The HP Reverb G2 is quite possibly the most exciting virtual reality headset on the market right now. That may come as a surprise to people expecting the likes of HTC, Oculus, or Valve to be the ones to push VR forward. Still, the HP Reverb G2 achieves that by bringing one important revolutionary change: high-resolution lenses.
We’re really not joking when we say the HP Reverb G2’s 2160 x 2160 resolution per eye is a game-changer. It takes immersion to a whole new level by eliminating the ‘screen door’ effect. The screen door effect occurs in lower-resolution headsets, where you can make out the gaps between pixels.
Once you notice it, it’s hard to ignore; it creates the appearance of looking through a fine mesh – or screen door – and can hamper immersion. By overcoming that issue, while at the same time undercutting most of its rivals on price and being compatible with Steam VR, which gives you access to a huge range of VR games and experiences, the HP Reverb G2 really is the headset to beat.
That $600 price tag is certainly high and puts the Reverb G2 above the wire-free Oculus Quest 2. Still, it’s also more affordable than the HTC Vive Cosmos and quite a bit cheaper than the high-end Valve Index and HTC Vive Pro while offering higher resolutions than all of them. So, it’s definitely an enthusiast VR headset, but one that has the edge over the competition by offering better specs – and we always like to see that.
The design of the HP Reverb G2 is pretty standard for a virtual reality headset. Headphones are built-in, and the headset can be adjusted while you wear it via Velcro straps. The face mask that rests against your face when you’re wearing the headset is light and comfortable and does a good job of blocking out light from the outside world (another immersion-breaking issue with some VR headsets).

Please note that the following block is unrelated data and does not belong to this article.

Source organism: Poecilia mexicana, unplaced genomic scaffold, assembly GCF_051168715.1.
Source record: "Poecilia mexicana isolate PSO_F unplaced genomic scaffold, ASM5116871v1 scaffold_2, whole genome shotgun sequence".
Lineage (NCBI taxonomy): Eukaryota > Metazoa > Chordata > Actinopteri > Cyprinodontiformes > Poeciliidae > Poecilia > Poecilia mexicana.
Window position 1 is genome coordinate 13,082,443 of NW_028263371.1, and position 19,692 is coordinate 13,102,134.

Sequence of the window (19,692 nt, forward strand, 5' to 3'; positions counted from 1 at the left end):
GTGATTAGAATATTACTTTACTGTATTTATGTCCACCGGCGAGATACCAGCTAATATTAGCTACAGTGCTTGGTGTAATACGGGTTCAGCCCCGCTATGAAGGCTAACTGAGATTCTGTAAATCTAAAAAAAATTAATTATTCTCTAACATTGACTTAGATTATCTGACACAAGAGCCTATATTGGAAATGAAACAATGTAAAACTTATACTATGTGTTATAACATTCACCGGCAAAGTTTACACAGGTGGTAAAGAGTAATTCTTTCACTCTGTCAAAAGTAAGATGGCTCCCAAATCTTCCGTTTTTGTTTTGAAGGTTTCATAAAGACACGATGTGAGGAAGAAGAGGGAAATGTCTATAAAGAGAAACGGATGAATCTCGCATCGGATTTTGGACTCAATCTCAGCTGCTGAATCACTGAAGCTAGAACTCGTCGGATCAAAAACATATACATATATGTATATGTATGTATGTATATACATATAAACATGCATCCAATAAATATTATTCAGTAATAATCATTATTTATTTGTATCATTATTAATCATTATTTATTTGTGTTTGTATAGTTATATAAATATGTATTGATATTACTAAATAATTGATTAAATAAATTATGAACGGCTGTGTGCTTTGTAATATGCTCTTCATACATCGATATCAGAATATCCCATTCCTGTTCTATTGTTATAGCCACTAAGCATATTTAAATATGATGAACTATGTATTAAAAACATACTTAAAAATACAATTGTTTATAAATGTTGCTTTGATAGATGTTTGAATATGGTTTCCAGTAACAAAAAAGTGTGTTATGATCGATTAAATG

This mask magnetically attaches to the headset, making it easy to swap out (if you need a custom fit). At the bottom of the headset is a slider for adjusting IPD (interpupillary distance – the distance between the lenses for each eye), which is easy to do. HP says the Reverb G2 weighs 1.1lbs without the cable. This isn’t the most useful metric, as you need to use the headset with the cable, so you’re never going to wear it without the cable attached. However, it does feel lighter than many of its competitors, including the Vive Cosmos, although it also feels a little more plasticky and fragile.
Speaking of the cable, it plugs into the headset above the goggles, requiring you to remove the mask, and the other end connects to a small, rather stylish, breakout box that connects to the DisplayPort of your PC. There’s also a lead that plugs into a USB-C port – so make sure your PC has one of those.
A power adaptor also attaches to the box, and the result is a mass of wires on your desk, although the breakout box is smaller and nicer looking than the one that comes with the HTC Vive. However, if you have the HTC Vive box, you’re able to disconnect the headset and its cable, allowing you to hide it away when not in use; with the HP Reverb G2, the cable to the headset can’t be disconnected from the box, only the headset, so even if you’re not using the headset and disconnect it you’ll still have a long cable you’ll need to deal with.